Fun with single-game ES WOWY

Mark Giordano and Hamilton were paired up together for this game, and they were a 51.43% CF pairing. Brodie, meanwhile, spent most of his time with Jyrki Jokipakka, and together, they were at 50.00% CF. They were barely separated from one another. Jakub Nakladal and Tyler Wotherspoon formed a very comfortable bottom pairing that posted some of the best numbers of the night: 57.14% CF, with Nakladal being even stronger away from the last-minute call-up, and speaking to just how valuable hidden gems can be as opposed to previously established veterans.

How about some of the new forward combinations? Jooris saw himself on the top line, and even the power play, and was only about a minute and a half or two minutes behind Gaudreau and Monahan in ice time. He and Gaudreau came in at 56.52% CF, and he and Monahan were 50.00%. Jooris suffered more away from Gaudreau than when away from Monahan.

Lance Bouma was the latest beneficiary of being on the Mikael Backlund and Michael Frolik line, and he was significantly weaker when separated from them. Granted, we’re still dealing with tiny sample sizes, but to go from 60.00% and 57.69% with to 16.67% and 20.00% without is pretty damning. When your overall even strength corsi is 51.61% and your linemates’ are 62.96% and 60.71%, it’s indicative you’re the weakest length.

And how about Bennett in his return to the lineup? He played with Colborne (50.00% CF) and Ferland (45.45%). He didn’t get much chance with higher impact players, and it definitely leaves one hoping for another strong winger in the near future. No slight intended towards either of his linemates, but Bennett is likely going to be one of the best players on this team in the very near future, and he needs more to work with.

    • RedMan

      good question. I wonder if they didn’t bring him back too soon, as he didn’t appear to be himself out there from the very first shift. He was very tentative with contact and was pulling up instead of finishing his checks quite often, or just avoiding big checks, which is not very Sam Bennett like.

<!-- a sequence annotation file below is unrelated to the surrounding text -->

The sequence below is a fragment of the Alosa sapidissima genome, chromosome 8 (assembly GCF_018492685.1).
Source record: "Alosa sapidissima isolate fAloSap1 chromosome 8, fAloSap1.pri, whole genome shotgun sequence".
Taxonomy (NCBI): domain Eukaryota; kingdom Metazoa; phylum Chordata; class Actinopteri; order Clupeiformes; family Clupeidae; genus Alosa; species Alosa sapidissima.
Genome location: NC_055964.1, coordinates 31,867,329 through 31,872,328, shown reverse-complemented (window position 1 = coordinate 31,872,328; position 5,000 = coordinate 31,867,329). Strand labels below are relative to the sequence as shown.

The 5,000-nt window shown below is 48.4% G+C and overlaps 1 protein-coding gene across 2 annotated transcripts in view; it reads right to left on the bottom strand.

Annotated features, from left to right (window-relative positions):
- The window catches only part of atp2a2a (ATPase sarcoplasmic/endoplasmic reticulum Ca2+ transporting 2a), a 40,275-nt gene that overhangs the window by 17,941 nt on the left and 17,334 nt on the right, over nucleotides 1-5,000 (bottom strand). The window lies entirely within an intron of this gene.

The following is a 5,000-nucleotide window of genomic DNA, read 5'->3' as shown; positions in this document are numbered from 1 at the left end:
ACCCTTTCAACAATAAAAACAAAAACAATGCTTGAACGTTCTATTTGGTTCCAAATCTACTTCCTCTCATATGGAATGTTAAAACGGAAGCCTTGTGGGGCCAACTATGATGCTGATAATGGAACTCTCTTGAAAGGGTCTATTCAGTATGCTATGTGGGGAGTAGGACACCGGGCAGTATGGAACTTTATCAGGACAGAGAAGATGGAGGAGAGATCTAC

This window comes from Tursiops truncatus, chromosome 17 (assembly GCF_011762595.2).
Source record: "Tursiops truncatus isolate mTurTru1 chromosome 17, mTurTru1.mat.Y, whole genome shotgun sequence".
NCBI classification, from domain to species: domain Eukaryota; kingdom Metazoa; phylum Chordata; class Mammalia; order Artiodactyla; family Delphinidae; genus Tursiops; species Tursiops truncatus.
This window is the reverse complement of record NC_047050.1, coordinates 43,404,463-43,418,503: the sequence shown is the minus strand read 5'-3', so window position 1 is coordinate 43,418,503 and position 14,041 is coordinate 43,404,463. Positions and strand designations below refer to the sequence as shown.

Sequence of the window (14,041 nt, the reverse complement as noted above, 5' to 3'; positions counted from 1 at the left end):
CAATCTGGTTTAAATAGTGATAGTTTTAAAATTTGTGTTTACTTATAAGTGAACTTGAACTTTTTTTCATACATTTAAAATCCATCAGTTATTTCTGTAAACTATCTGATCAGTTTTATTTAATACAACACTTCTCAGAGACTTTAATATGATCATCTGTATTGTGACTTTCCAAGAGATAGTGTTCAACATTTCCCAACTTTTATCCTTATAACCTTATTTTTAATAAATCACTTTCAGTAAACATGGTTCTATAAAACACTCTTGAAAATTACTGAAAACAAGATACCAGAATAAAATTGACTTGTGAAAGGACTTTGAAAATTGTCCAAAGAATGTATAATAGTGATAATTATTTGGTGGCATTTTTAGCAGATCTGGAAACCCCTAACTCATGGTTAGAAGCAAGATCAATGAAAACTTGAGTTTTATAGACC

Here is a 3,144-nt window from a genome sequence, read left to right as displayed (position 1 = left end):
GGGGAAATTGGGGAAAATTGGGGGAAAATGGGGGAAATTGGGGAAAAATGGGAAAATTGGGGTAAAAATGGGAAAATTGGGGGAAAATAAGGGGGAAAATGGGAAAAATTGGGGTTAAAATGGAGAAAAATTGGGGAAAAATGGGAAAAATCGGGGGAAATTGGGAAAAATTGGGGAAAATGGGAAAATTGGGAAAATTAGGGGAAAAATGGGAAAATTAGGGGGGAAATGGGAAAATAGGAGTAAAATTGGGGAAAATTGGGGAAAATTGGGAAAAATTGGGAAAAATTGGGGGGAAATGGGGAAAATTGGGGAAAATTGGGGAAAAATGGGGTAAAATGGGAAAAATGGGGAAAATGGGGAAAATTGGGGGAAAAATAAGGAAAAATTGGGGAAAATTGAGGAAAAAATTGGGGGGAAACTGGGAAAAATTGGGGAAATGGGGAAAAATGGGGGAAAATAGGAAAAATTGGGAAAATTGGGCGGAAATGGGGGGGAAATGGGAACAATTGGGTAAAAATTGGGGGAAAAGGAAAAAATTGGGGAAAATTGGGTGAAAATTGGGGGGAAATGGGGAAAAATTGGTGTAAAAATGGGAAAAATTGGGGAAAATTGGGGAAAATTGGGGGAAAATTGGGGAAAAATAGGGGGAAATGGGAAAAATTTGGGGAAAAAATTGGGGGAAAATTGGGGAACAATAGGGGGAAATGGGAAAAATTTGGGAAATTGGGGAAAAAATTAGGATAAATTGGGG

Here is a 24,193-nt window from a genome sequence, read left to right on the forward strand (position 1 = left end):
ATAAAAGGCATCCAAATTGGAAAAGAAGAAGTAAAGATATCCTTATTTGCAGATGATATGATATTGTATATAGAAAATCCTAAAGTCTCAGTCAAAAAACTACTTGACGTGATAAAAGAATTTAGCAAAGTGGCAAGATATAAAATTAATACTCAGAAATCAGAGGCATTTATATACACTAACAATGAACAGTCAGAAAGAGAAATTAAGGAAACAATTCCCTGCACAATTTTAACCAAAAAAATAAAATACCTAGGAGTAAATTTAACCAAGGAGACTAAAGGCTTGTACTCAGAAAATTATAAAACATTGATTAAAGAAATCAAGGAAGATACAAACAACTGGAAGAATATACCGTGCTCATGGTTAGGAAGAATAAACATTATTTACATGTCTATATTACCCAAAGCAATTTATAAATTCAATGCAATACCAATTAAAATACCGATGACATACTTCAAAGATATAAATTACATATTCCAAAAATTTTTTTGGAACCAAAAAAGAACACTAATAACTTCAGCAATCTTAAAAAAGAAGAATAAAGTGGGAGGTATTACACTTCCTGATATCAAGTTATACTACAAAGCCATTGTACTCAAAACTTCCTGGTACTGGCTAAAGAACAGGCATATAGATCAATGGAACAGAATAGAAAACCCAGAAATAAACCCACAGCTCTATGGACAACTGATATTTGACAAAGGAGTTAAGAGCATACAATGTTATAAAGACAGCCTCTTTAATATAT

• Cfan in Vic

        Not sure how he’s doing today, but he was looking fine until he took a clip to the chin yesterday. It was like that perfect peck to the chin in boxing, where it doesn’t look like a hard hit, but is perfectly placed so that the head whips to the side.

        Unintentional on the Habs part, but at the time I was pretty certain that he would go to the dark room for evaluation. I didn’t hear/notice any updates after that, so I was expecting updates this morning…

  • knappsacked

    This sieason has been an absolute wreck. We couldnt buy a win to start the year, we crawled back into the playoffs in december only to watch it all crumble in january, and just when the fans have finally gotten comfortable with the tank, and the idea of a top 5 pick settled in, we stsrt winning and ruin that too. Pick one hartley! Pick onnne!

    • wot96

      Is “onnne” a metric “one”?

      For the most part, you’re right. It has been a roller-coaster of a season and even though the team looks like it has been “ruining” the top-5 pick that isn’t entirely within the Flames’ control anyway. I think the team will get a good player even if they fall outside the top 5 but, unfortunately, possibly not the player the team really needs in the short term.

      And there’s the issue. Outside the top 3 and Tkachuk, maybe, none of these players are going to help a team immediately. So the Flames still need one or two top 6 RWs and it looks like neither are going to come from the draft.

      • Jumping Jack Flash

        Here is the problem with the “to tank or not to tank” dilemma. The team is showing good character by not rolling over like some teams. However, it is important to know that teams out of the playoff mix tend to have less pressure at this time so it is not necessary an indicator of how the team is going to play at the start of next year.